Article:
Why the Navy's New Ballistic Missile Submarine Will Be a Game Changer

Kris Osborn
By U.S. Navy photo by Photographer's Mate 3rd Class Chris Otsen - This Image was released by the United States Navy with the ID 050720-N-8921O-001 (next).This tag does not indicate the copyright status of the attached work. A normal copyright tag is still

Kris Osborn

Security, Americas

New sub, new missiles.

Why the Navy's New Ballistic Missile Submarine Will Be a Game Changer

While the Navy may ultimately engineer a replacement for its 1980s-era Trident II D5, the missile is being modernized with improved electronics, firing circuitry and targeting technology to arm the emerging Columbia-class ballistic missile submarines. When the time comes to build a new sub-launched nuclear armed missile, its design and configuration will largely be based upon the existing Trident, Pentagon sources have told Warrior. This is, in part, due to the long-term reliability the weapon has shown for decades.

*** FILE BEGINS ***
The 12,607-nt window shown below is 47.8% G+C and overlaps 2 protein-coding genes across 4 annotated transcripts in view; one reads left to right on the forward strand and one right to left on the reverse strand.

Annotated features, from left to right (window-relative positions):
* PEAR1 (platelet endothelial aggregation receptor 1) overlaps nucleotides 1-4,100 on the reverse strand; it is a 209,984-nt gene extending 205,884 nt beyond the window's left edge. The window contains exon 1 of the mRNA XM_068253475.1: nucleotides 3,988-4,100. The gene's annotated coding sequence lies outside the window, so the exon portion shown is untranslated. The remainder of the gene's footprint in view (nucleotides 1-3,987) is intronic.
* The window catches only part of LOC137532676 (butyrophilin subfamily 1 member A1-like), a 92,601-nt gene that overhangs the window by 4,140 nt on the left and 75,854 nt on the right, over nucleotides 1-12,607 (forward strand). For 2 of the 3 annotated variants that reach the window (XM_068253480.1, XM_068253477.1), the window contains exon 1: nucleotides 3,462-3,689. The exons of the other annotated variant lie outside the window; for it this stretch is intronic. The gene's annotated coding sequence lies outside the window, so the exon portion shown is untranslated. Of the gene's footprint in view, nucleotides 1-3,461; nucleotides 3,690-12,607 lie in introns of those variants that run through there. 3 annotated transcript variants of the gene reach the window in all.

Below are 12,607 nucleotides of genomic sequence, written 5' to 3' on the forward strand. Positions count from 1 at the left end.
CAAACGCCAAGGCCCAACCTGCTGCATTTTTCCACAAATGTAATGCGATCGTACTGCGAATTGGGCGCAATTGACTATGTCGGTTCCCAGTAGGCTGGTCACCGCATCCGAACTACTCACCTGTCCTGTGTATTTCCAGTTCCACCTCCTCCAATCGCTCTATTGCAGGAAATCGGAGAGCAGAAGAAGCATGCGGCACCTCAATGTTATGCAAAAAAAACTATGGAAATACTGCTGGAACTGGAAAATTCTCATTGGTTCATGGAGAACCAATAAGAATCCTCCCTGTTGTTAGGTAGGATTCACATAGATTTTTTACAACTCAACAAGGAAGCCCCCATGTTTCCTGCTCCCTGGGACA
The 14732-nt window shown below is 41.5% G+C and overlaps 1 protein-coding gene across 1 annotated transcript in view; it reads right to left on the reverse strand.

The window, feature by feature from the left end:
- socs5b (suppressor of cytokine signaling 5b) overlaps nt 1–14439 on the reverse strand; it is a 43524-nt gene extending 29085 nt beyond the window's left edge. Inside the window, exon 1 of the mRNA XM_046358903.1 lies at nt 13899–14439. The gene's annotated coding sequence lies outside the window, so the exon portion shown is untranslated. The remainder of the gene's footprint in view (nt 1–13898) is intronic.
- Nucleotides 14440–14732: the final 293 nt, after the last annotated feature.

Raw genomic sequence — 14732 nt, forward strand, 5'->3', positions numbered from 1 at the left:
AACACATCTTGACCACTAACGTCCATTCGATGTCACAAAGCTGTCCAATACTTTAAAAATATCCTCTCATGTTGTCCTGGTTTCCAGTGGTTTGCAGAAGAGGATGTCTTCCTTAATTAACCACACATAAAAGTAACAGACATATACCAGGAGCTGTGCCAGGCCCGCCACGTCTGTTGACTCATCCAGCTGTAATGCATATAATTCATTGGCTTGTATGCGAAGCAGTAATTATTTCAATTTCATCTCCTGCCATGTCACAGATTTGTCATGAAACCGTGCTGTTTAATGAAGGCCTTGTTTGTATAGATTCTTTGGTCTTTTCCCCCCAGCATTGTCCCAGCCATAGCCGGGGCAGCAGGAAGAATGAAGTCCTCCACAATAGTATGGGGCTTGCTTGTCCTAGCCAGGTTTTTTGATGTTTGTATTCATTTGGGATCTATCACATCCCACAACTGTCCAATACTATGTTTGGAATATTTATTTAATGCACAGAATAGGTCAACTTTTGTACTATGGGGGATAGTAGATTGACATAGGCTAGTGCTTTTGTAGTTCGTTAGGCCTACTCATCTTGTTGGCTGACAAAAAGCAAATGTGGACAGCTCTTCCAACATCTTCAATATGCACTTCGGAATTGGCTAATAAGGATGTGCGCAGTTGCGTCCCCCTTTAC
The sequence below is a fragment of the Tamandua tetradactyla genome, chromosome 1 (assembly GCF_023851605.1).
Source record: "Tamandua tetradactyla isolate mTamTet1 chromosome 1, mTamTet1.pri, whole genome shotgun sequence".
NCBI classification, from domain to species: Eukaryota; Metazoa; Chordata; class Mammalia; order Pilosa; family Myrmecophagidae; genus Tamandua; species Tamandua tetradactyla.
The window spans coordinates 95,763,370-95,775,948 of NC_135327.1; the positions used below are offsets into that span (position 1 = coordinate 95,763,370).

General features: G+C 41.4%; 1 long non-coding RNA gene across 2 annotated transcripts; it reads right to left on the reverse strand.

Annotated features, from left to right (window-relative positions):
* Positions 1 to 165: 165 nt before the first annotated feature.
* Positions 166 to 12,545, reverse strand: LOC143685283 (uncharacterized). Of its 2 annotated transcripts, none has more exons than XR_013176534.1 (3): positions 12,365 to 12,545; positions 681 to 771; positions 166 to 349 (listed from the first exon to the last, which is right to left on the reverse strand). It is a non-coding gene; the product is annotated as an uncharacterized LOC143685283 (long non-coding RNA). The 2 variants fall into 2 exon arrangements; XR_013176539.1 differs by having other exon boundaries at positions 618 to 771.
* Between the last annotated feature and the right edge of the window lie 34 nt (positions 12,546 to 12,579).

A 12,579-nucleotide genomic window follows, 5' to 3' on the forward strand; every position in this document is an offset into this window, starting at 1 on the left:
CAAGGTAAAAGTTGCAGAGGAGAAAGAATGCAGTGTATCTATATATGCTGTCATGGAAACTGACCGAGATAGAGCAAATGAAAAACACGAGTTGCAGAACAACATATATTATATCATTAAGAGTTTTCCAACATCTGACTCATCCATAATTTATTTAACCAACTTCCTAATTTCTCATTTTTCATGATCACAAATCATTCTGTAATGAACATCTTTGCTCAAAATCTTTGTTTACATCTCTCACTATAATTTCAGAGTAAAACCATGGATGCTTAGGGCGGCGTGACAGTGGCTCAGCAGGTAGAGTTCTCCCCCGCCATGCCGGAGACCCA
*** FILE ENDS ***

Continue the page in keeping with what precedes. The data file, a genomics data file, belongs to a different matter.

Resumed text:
(Washington, D.C.) Almost nobody knows where they are at any given time, yet nuclear-armed ballistic missile submarines quietly patrol dark domains of the undersea realm in strategically vital waters around the globe, bringing the prospect of unprecedented destruction upon potential enemies -- all as a way to keep peace.

Undersea strategic deterrence, intended to ensure a second, retaliatory strike in the event of a catastrophic nuclear attack upon the US, ultimately relies upon the accuracy, resilience and functionality of the Trident II D5 missile. Accordingly, missile tube construction, fire-control technology and tests shots of the nuclear weapon are intended to help the Navy construct and prepare its new Columbia-class submarines on an accelerated time frame.

The Navy is preparing to shoot its Trident II D5 nuclear missile from its emerging new Columbia-class submarine as part of a plan to complete the boat ahead of schedule in the late 2020s.

This first appeared earlier in 2019.

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